can be tried under the laws of war and other criminal laws should be prosecuted.
Those who will not be prosecuted by the U.S. must be released to their home
country or a third country where they will not be at risk of ill treatment."
"They may also be subject to prosecution. But this process cannot take
place in a vacuum. It must be part of a larger effort to return the U.S. to
practices that respect its international legal obligations under the Geneva
Conventions and human rights treaties," he said.
He told IPS, "This means, at a minimum, abandoning the concept of 'enemy
combatant,' which is unknown in the laws of war and which was created by this
administration to remove detainees from the law."
Since the U.S. began sending prisoners to from Afghanistan to Guantanamo in
January 2002, the island prison has become the center of a highly charged chapter
in U.S. jurisprudence.
U.S. Appeals Courts and the U.S. Supreme Court have ruled against various
aspects of the Guantanamo legal regimen. The Supreme Court declared the Bush-constructed
military commissions unconstitutional. And it ruled that Congress could not
block detainees' right to petition for habeas corpus, an opinion legal and
human rights advocates have characterized as "a rebuke to a cornerstone
of the Bush administration's so-called 'global war on terror.'"
In another case, a highly fractured court ordered that the government establish
tribunals to determine whether individuals are in fact "enemy combatants."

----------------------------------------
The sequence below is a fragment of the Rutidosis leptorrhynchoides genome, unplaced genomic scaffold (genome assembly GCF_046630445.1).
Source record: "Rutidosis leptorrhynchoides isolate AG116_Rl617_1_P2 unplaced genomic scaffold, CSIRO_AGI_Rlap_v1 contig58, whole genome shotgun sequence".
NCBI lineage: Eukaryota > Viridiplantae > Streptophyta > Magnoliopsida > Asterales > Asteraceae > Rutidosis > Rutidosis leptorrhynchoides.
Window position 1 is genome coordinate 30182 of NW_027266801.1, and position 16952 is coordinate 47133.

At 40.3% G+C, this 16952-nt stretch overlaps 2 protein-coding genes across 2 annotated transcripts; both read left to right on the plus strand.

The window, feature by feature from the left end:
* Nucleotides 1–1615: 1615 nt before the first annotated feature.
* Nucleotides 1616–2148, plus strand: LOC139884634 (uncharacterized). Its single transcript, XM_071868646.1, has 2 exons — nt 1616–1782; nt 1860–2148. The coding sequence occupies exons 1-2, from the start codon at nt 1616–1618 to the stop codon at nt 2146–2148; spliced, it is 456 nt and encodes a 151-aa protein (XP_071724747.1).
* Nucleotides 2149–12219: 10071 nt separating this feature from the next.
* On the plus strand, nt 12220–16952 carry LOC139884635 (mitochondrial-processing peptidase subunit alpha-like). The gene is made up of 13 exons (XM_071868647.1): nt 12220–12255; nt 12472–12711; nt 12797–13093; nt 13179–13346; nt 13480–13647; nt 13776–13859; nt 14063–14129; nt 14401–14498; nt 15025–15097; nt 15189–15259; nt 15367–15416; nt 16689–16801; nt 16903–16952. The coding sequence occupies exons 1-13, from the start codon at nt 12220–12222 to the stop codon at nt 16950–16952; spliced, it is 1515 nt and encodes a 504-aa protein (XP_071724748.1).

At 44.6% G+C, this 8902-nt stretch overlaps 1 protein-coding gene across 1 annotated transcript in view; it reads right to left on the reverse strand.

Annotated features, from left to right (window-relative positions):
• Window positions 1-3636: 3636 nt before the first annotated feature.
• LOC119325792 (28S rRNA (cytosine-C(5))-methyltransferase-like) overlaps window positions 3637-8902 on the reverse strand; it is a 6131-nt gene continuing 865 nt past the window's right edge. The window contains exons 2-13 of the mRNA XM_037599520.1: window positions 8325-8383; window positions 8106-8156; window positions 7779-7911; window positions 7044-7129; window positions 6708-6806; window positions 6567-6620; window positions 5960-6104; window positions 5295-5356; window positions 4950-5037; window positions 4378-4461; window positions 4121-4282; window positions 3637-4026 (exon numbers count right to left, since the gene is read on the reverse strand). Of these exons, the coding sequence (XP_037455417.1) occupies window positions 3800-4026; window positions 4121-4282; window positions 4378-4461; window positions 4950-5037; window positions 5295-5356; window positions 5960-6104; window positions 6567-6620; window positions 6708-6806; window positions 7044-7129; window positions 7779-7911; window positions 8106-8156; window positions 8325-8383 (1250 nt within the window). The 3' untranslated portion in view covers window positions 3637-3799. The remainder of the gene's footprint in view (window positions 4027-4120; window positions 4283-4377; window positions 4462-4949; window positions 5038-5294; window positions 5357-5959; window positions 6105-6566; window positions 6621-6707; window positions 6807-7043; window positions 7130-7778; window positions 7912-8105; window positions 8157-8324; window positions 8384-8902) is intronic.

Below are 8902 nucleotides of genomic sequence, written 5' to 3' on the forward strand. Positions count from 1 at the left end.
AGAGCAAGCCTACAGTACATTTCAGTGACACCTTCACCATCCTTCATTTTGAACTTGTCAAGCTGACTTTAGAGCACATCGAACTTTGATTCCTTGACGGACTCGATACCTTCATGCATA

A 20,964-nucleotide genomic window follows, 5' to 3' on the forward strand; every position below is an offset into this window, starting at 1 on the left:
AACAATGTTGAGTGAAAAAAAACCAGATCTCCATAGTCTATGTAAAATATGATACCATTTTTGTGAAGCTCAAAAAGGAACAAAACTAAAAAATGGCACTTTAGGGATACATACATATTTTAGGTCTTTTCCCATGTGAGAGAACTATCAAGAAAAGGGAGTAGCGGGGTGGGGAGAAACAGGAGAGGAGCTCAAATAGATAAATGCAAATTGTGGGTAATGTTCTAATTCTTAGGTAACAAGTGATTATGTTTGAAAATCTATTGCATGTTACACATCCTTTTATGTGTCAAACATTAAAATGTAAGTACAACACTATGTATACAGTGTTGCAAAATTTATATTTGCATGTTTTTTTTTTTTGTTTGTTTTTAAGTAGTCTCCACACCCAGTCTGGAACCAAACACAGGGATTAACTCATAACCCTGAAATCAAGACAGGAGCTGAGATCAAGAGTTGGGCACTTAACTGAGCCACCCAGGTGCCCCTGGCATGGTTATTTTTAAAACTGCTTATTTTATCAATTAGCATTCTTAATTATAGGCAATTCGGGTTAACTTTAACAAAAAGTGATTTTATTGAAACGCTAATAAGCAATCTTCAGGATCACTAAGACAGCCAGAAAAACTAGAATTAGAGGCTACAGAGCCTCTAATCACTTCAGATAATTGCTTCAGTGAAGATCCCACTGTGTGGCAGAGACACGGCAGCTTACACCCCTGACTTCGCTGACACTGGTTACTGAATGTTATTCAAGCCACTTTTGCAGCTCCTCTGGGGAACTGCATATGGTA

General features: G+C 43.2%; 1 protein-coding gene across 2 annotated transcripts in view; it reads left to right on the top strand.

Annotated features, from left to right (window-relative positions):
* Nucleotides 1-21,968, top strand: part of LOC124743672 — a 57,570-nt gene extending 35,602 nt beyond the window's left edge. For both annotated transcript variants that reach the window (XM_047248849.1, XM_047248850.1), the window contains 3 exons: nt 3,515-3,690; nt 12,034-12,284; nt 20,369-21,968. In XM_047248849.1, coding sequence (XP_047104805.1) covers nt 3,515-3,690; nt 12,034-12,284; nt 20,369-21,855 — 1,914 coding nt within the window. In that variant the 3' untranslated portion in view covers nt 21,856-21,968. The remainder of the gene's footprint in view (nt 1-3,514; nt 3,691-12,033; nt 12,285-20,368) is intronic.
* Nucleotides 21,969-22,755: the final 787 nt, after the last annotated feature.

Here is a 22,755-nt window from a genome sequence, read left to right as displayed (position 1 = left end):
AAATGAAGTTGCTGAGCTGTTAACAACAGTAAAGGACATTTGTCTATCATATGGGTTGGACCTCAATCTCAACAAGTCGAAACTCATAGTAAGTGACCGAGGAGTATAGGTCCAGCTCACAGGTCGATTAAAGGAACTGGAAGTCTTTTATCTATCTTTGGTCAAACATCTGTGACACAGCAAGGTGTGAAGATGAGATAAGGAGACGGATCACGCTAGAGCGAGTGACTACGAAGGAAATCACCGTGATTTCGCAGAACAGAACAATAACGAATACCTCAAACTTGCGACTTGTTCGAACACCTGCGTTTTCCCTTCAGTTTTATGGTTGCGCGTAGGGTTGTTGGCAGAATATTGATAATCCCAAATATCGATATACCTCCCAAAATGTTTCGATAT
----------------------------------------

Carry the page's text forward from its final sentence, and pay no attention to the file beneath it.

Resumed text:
That same day the court also decided Rasul v. Bush, recognizing that
Guantánamo prisoners were entitled to file petitions for habeas corpus
under the terms of the congressional Habeas Corpus Act.
In response, Bush administration lawyers established combat status review
tribunals (CSRTs) considered by many legal scholars to be kangaroo courts
where prisoners are denied lawyers and, in most cases, access to the evidence
against them and Congress passed the Detainee Treatment Act (DTA), which
revoked habeas corpus for Guantánamo prisoners, giving them access to
U.S. courts only for a cursory review of whether CSRT procedures were followed
In June 2006, the Supreme Court decided in Hamdan v. Rumsfeld that
the DTA's ban on habeas petitions did not apply to those already filed. The
Bush administration, with the complicity of key congressional Democrats, rammed
through the Military Commissions Act (MCA), which contained a provision depriving
federal courts of jurisdiction over all habeas petitions filed by Guantánamo
Hamdan, the Yemeni-born driver for Osama bin Laden who was captured in Afghanistan,
became the first Guantanamo detainee ever to be tried by military commission.
He was convicted of aiding terrorism but acquitted on a charge of conspiring
to commit terrorist attacks including those on Sept. 11.
Given credit for years already served, Hamdan could be eligible for release
before the end of 2008, though the government has recently claimed that the
court overestimated the time he has served.
Over the years, evidence obtained largely from government records has shown
that practices tantamount to torture have been widely and consistently practiced
at Guantanamo, in violation of the Geneva Conventions.
The effect of Bush's decision is to retain a prison that has become a worldwide
negative icon for the administration's fight against terrorism.
The decision also leaves another major foreign policy dilemma for the next
president. Both Senators John McCain and Barack Obama have called for closing
Either candidate could reverse Bush's policy, but neither has discussed how
he would deal with the legal consequences of shutting the prison. The principal
issue is where to imprison and/or try the remaining approximately 250 Guantanamo
detainees, many of whom have already been declared eligible for release.
(Inter Press Service)